Joan is the one who quipped that the cop who beat up a pair of lesbians leaving Amelia's bar "must've had his moon in Scorpio with penis rising". At a potluck she announced "There's no fu like a tofu". She often said "Kissing a smoker is like licking a dirty ashtray" and I swear it was from her lips I first ever heard the phrase "Die yuppie scum" before it became a bumper sticker.
Joan was famous for being celibate. I, who had no sexual boundaries or judgment, was secretly in awe of her for this choice. I must have been exceedingly tiresome for her to be around, although I can't recall her displaying it. It took me years of counseling after coming out as an incest survivor in 1980-ish to stop using sex as a means of disrespecting others, and not until I was 50 to finally forgive myself.
When Joan eventually got a girlfriend, she did so with smarts and integrity. It lasted a long time, ended well, and she is partnered again with intelligence and retained independence. I could have learned a lot from Joan, I suspect -- but I learned what I could when I could, and my hard path was what it was.
Joan also had a younger sister named Lore whom she tried to look after, and I envied them their bond. Lore was intermittently lesbian, and when she took up with a guy, I shared Joan's disappointment. We disparagingly referred to him as Skippy; cannot fathom why, now.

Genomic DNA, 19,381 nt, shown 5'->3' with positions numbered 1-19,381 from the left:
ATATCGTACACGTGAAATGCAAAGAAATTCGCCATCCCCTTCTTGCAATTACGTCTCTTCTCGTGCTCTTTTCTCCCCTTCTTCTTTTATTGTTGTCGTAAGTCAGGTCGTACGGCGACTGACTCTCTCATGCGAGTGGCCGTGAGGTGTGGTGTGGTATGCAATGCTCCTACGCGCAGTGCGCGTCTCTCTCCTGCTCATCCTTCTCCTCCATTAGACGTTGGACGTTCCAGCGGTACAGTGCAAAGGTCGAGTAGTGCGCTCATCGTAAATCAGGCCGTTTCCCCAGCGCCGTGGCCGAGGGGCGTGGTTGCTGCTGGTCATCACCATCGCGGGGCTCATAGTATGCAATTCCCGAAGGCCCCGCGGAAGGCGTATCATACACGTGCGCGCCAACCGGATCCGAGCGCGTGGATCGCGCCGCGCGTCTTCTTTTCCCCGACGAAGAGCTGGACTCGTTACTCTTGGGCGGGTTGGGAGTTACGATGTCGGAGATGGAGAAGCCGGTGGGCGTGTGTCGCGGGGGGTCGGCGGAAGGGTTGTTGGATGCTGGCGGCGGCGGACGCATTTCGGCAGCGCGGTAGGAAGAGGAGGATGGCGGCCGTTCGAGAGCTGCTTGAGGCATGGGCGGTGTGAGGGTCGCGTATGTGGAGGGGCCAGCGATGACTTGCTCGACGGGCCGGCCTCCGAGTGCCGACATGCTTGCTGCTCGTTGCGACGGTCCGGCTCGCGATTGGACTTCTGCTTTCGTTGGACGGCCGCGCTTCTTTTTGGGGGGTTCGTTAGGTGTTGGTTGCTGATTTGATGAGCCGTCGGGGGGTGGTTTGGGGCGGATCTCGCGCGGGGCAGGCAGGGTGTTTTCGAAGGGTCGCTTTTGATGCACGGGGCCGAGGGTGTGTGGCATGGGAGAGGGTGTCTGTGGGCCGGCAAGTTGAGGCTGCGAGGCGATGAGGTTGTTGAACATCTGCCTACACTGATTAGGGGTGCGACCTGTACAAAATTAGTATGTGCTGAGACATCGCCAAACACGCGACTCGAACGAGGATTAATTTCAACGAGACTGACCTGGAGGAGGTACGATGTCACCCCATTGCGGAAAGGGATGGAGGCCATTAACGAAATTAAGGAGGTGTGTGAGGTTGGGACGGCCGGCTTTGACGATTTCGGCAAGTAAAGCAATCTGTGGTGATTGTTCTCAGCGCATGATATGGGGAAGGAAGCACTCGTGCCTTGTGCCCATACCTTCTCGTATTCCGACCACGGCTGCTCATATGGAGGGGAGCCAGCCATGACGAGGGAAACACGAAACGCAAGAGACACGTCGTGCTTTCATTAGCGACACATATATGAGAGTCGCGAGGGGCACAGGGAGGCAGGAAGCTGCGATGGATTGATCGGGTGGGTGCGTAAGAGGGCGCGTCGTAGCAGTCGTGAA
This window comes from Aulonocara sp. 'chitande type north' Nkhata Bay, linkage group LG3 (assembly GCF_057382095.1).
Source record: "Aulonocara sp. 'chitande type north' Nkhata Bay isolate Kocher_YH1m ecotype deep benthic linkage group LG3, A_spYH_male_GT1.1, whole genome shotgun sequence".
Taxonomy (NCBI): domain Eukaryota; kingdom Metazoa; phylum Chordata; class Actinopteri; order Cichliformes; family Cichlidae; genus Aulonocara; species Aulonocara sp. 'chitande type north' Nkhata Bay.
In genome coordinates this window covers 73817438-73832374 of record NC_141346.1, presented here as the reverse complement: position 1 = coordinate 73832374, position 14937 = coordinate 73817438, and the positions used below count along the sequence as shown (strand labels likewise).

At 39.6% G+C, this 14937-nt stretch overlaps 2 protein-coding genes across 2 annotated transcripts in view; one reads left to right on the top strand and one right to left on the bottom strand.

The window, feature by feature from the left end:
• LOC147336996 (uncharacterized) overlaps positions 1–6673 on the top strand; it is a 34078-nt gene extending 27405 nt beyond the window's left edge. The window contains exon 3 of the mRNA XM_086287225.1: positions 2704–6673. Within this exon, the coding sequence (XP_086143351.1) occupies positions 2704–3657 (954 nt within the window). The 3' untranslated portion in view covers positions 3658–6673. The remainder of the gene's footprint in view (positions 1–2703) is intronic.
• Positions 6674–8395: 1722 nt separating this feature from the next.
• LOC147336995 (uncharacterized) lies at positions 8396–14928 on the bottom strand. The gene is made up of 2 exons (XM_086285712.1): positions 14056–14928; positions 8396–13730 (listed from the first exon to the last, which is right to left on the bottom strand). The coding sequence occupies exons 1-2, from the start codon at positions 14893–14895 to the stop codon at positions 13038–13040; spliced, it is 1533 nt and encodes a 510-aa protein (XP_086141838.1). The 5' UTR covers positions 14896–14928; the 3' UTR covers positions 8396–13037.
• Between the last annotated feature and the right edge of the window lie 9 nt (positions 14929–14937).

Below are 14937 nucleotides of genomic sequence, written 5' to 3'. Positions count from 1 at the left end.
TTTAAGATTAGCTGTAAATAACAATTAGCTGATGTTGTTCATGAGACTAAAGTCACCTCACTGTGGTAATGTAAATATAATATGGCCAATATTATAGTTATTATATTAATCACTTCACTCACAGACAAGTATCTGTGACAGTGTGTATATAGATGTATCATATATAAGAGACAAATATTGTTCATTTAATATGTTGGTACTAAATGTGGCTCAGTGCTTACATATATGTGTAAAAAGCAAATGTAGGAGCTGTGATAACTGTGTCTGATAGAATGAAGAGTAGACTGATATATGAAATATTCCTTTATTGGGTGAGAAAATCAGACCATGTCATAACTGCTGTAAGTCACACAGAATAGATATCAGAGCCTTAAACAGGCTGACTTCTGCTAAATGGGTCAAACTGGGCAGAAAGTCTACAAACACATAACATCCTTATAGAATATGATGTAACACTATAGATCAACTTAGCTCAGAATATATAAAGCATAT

I felt a solidarity with Joan in the fact that she, too, chose a surname honoring her mother, whom she lost too early. I thought Anns-fire was a brilliant choice. When my own mother died when I was 28, Joan was deeply sympathetic. Even hard-assed revolutionary dykes need their moms -- maybe especially so.
Joan did a lot of our graphics in those days. I especially admired a 3- or 4-part cartoon of "How to eat an artichoke" that she had created and framed on her kitchen wall. In the last couple of decades, however, she has moved on to writing, and damn, she's good, producing poetry, fiction and essays which unroof my/our era in powerful, beautiful language. Check out her blog at Lavender Joan and her winning essay published by Aunt Lute at The View From Capp Street.
All of this is a long-winded prelude to wishing Joan a happy birthday today. I am honoured to have known you, remember you with nothing but affection, and am so extremely glad you have created such a good life for yourself. I am yours in sisterhood, forever.